Who doesn’t love a trip to the beach and the companionship of a good dog? Whether that stroll takes place at a lake, river, or ocean, part of the enjoyment is the familiar feel of bare feet pushing into cold, wet sand. Your canine companion may or may not notice the sand beneath her paws. Some dogs get so excited at the beach that they seem to bounce rather than walk.
The fresh sea air can put new life into any dog, and it seems as they could go on playing for days. The beach can be a great place to enjoy an afternoon with your dog, but it also present safety hazards. Pet owners must be aware of their dogs’ activities. While no one feeds their dog a plate of sand, Fido could swallow the gritty grime without even realizing it.
When a dog eats sand, it is usually consumed in small amounts. For example, licking a dirty paw could result in swallowing a bit of sand. Digging in the sand, especially with a dog’s nose in the ground, could also cause a bit of sand swallowing. However, the biggest risk comes from dogs retrieving objects in the water. Throw a rope toy or a tennis ball, and a vivacious retriever is in his glory. The enthusiastic pup will scoop up that toy with zest—often with a swallow of sandy water or a mouthful of solid sand.
You may not notice a problem at first, but dogs may feel the pain of sand ingestion later. Sand is heavy and as it compacts in the intestines, the whole intestinal tract can shut down. Food and water will not be able to pass to the stomach for digestion, and the dog will show signs of illness very quickly. With or without vomiting, the dog will feel nauseous. You will know your pup is uncomfortable when he or she circles and circles but can’t get comfortable to lie down.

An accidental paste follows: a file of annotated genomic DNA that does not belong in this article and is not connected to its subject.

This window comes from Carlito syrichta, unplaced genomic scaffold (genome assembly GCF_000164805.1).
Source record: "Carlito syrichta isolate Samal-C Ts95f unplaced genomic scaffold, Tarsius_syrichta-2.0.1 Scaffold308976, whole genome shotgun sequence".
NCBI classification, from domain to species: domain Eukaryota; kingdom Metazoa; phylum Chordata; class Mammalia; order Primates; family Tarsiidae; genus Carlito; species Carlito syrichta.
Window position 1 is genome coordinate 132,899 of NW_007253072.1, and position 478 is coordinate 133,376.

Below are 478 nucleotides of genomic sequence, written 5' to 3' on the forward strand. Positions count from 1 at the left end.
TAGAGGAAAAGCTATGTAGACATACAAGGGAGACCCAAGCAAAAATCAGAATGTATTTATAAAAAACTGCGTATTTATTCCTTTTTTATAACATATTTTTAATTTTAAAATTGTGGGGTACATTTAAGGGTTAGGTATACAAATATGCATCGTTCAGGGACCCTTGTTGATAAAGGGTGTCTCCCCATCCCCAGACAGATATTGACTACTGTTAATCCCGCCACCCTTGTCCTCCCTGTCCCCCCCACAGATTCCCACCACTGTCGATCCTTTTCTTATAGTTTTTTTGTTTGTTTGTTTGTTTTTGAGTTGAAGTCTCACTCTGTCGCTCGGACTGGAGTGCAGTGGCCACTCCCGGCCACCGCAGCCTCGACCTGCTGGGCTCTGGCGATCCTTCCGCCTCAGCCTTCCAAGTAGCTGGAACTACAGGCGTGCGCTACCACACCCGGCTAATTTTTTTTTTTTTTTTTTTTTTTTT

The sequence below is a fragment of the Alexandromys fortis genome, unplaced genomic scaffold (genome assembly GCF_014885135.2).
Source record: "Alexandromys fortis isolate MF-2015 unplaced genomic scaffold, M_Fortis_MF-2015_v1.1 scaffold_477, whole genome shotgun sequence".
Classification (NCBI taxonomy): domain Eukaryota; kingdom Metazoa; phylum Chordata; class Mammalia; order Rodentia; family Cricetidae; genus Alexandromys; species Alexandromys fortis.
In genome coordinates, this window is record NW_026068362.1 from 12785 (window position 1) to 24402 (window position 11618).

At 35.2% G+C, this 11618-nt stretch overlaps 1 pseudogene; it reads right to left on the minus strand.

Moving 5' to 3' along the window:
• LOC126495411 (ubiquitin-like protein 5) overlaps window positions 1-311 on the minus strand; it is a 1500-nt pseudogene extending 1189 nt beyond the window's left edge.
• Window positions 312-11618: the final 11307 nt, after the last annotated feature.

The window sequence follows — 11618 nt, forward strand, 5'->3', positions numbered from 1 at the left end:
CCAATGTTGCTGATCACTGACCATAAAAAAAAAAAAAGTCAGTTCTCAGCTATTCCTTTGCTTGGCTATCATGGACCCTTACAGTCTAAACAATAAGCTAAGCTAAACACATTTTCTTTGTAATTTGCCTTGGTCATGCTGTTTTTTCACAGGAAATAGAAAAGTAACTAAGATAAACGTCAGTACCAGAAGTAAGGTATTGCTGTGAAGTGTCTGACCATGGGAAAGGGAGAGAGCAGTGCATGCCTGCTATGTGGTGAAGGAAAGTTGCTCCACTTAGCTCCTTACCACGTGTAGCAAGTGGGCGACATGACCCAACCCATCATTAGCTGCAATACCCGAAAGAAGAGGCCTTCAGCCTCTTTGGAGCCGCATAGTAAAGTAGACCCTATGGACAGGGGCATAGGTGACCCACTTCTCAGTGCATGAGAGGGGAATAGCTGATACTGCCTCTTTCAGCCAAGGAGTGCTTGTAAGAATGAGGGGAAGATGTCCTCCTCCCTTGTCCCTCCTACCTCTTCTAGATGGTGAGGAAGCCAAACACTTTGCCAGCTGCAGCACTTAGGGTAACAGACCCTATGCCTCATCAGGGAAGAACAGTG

After eating sand, you may also notice that your dog becomes lethargic and has a loss of appetite. Panting, sunken eyes, and dry nose and gums are signs your dog is dehydrated. You may also perform a simple test to see if your dog needs fluids. Simply pinch a bit of loose skin and gently lift it away from your dog’s body. Let go and note how quickly the skin returns to its normal position. The skin of a healthy dog will bounce back quickly, but a dog suffering from dehydration has a different response. The skin will seem to stick together and slowly return back to the normal position.
If you notice that your dog exhibits any of these symptoms, consult a veterinarian immediately. Your dog will need a few diagnostic tests to determine its state of health, such as x-rays and blood panels. Your dog will also be started on intravenous fluid therapy to improve hydration and to prepare for possible surgery.
If sand is discovered in the gut, the fluid therapy will help pass what is lodged in the intestine. The dog may also be given oils to help loosen the sand and help it pass. Synthetic sugar can help alleviate constipation, and in severe cases, the veterinarian can perform surgery to extract a portion of the sand. It may take a few weeks to pass all the sand, and the consumption of salt in the water may further complicate the situation. Your dog will be uncomfortable passing the sand, as the grittiness of the substance is unpleasant to expel.
Of course, a little knowledge is a good thing in this case. Dog owners should monitor their dogs at the beach—and keep them away from cat boxes!